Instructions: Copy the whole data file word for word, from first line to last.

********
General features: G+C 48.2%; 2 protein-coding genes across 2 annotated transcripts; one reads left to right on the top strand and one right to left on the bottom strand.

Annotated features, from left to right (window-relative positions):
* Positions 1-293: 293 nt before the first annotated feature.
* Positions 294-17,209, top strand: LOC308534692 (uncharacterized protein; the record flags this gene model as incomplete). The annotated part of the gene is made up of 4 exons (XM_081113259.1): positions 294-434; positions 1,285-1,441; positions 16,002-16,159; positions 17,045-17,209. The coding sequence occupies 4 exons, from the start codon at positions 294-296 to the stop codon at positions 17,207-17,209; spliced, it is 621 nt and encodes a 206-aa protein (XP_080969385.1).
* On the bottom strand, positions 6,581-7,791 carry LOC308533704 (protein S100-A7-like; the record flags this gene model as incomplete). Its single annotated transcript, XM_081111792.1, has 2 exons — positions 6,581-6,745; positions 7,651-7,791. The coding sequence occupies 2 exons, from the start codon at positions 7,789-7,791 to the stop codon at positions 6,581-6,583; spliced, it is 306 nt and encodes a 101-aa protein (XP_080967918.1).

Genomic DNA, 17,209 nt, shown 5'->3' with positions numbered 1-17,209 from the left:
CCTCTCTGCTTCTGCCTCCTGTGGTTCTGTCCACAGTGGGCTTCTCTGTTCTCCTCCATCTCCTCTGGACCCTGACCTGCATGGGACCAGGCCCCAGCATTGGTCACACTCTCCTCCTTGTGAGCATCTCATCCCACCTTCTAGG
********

General features: G+C 48.2%; 2 protein-coding genes across 2 annotated transcripts; one reads left to right on the top strand and one right to left on the bottom strand.

Annotated features, from left to right (window-relative positions):
* Positions 1-293: 293 nt before the first annotated feature.
* Positions 294-17,209, top strand: LOC308534692 (uncharacterized protein; the record flags this gene model as incomplete). The annotated part of the gene is made up of 4 exons (XM_081113259.1): positions 294-434; positions 1,285-1,441; positions 16,002-16,159; positions 17,045-17,209. The coding sequence occupies 4 exons, from the start codon at positions 294-296 to the stop codon at positions 17,207-17,209; spliced, it is 621 nt and encodes a 206-aa protein (XP_080969385.1).
* On the bottom strand, positions 6,581-7,791 carry LOC308533704 (protein S100-A7-like; the record flags this gene model as incomplete). Its single annotated transcript, XM_081111792.1, has 2 exons — positions 6,581-6,745; positions 7,651-7,791. The coding sequence occupies 2 exons, from the start codon at positions 7,789-7,791 to the stop codon at positions 6,581-6,583; spliced, it is 306 nt and encodes a 101-aa protein (XP_080967918.1).

Genomic DNA, 17,209 nt, shown 5'->3' with positions numbered 1-17,209 from the left:
CCTCTCTGCTTCTGCCTCCTGTGGTTCTGTCCACAGTGGGCTTCTCTGTTCTCCTCCATCTCCTCTGGACCCTGACCTGCATGGGACCAGGCCCCAGCATTGGTCACACTCTCCTCCTTGTGAGCATCTCATCCCACCTTCTAGG